The dental psychological interface
This first article in a two-part series seeks to explore the influence psychological theory has had on the practice of dentistry by looking at the dentist/patient relationship and dental anxiety
There are four main domains where the workings of the mind have had an influence on our daily practice. These are: the dentist-patient relationship, dental anxiety, chronic oral facial pain and the stress of dental practice. In this article, I will address the first two domains and suggest ideas as to how both patients and the dental team would be better served by a more holistic body mind paradigm. In the next issue, I will discuss the final two influences. The duality of mind and body, first advocated in the 17th century by René Descartes, is finally beginning to find a home in Western medicine.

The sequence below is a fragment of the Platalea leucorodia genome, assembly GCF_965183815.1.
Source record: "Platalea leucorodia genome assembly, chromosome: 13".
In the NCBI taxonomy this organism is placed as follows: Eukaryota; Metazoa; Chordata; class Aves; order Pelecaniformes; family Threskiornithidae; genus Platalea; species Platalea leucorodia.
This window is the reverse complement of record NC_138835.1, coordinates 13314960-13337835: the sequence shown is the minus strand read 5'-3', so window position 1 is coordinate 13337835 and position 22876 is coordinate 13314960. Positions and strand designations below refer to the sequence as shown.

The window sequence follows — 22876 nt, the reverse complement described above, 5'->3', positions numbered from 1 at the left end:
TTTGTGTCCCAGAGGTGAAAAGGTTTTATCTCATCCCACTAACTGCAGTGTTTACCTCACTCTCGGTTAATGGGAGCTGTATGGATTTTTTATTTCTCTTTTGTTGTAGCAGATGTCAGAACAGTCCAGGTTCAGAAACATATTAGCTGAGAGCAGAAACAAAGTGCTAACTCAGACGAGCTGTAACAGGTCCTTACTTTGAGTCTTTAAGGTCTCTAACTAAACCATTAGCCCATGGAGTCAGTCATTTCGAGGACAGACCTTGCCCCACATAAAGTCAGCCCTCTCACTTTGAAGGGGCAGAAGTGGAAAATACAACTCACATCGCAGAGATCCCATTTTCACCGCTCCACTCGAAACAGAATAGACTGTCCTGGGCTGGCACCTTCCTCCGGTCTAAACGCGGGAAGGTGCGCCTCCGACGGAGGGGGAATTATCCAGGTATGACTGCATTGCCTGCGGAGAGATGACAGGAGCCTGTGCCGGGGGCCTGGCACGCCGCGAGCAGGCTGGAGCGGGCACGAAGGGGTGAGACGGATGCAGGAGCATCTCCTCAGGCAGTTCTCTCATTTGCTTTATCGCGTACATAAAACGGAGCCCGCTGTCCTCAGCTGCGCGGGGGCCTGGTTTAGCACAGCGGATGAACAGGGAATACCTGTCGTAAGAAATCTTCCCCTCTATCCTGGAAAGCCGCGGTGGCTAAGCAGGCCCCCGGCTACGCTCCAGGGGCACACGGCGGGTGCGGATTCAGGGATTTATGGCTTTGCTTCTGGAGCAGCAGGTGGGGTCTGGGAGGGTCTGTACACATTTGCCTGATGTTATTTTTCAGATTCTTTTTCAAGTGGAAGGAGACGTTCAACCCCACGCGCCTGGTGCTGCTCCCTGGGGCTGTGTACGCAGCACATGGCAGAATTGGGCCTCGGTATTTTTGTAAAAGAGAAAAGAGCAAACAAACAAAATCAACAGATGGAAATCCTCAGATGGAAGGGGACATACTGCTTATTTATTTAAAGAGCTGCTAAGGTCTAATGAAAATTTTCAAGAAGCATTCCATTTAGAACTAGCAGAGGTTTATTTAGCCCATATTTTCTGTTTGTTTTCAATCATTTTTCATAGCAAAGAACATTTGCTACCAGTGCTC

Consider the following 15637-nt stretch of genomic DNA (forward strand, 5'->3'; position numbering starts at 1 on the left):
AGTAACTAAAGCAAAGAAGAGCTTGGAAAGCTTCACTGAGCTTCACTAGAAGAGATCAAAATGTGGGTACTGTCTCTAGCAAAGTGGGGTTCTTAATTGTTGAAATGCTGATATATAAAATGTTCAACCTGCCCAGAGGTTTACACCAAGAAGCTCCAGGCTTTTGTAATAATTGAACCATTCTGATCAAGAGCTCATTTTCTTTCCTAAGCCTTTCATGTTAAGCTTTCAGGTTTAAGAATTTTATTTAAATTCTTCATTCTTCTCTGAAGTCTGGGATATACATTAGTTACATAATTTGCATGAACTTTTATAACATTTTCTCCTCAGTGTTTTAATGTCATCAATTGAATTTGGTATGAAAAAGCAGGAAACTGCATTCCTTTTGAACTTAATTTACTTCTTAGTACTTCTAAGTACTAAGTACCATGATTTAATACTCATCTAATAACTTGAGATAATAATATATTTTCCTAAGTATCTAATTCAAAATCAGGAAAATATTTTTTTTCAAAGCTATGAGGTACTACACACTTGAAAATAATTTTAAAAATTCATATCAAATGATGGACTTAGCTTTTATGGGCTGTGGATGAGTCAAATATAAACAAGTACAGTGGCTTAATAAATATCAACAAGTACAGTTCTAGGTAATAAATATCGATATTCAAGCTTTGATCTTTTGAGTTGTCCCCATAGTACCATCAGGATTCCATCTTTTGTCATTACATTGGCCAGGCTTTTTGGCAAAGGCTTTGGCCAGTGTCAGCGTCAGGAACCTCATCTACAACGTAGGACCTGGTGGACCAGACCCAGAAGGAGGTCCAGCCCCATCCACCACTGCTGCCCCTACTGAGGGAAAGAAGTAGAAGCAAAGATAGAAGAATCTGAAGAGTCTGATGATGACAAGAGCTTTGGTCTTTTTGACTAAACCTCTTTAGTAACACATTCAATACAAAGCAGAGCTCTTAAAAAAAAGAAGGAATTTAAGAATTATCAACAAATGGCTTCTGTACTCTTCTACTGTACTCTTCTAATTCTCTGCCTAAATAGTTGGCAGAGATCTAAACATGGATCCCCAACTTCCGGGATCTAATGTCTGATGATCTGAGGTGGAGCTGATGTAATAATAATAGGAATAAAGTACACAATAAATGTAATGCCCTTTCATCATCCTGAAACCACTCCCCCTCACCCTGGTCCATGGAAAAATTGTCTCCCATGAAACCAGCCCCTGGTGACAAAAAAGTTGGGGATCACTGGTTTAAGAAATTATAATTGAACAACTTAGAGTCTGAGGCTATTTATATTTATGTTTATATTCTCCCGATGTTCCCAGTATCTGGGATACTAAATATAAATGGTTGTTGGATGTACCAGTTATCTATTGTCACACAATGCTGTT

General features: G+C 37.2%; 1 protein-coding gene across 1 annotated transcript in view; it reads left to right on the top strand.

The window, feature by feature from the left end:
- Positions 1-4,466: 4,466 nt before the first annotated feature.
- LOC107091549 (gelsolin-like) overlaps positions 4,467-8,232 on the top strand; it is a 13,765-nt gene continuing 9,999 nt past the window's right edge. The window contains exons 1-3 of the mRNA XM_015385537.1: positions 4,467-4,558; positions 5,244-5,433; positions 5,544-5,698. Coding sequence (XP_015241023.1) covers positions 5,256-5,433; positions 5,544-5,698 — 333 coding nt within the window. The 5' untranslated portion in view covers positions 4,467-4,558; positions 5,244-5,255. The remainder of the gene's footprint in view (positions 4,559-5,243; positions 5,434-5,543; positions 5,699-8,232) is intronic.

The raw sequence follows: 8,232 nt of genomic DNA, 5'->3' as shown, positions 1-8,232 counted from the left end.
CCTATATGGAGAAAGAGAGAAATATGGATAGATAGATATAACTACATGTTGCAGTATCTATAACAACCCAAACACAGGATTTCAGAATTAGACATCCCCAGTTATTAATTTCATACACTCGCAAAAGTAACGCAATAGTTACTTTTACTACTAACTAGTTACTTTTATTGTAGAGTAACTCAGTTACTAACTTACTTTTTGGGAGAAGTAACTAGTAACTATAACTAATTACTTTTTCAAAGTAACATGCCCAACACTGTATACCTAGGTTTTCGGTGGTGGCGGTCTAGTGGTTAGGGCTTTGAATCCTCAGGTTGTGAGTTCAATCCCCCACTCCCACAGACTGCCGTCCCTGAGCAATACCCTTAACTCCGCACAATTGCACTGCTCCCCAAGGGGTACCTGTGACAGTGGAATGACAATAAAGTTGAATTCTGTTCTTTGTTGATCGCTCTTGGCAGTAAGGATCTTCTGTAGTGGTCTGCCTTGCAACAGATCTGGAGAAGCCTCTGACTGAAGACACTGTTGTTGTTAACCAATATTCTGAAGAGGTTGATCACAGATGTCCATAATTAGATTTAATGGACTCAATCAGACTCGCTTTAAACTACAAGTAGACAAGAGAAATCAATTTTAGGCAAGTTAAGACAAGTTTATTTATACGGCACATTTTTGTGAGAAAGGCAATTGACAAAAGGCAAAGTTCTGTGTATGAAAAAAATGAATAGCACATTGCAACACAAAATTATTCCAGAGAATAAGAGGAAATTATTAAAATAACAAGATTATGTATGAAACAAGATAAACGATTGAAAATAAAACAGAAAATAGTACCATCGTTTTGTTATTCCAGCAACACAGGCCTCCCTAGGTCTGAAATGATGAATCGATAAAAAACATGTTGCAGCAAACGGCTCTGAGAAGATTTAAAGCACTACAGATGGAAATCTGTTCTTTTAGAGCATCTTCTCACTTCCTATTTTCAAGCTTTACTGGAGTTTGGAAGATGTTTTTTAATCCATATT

The influence of the mind on the development and progress of disease, both physical and psychological, is receiving the research attention that it merits. Descartes postulated that there was a real distinction between the immaterial mind and the material body. Although mind and body are ontologically distinct substances, they causally interact.
Psychology is defined in the Oxford dictionary as the scientific study of the human mind and its functions, especially those affecting behaviour. The etymology of the word is from modern Latin meaning the study of the soul. The history of psychology dates back to the Ancient Greeks who regarded it as a philosophy rather than a science. It was not until the late 1800s that it developed into a scientific subject.
Empathy and unconditional positive regard in the dental surgery invites us to treat others as we would like to be treated ourselves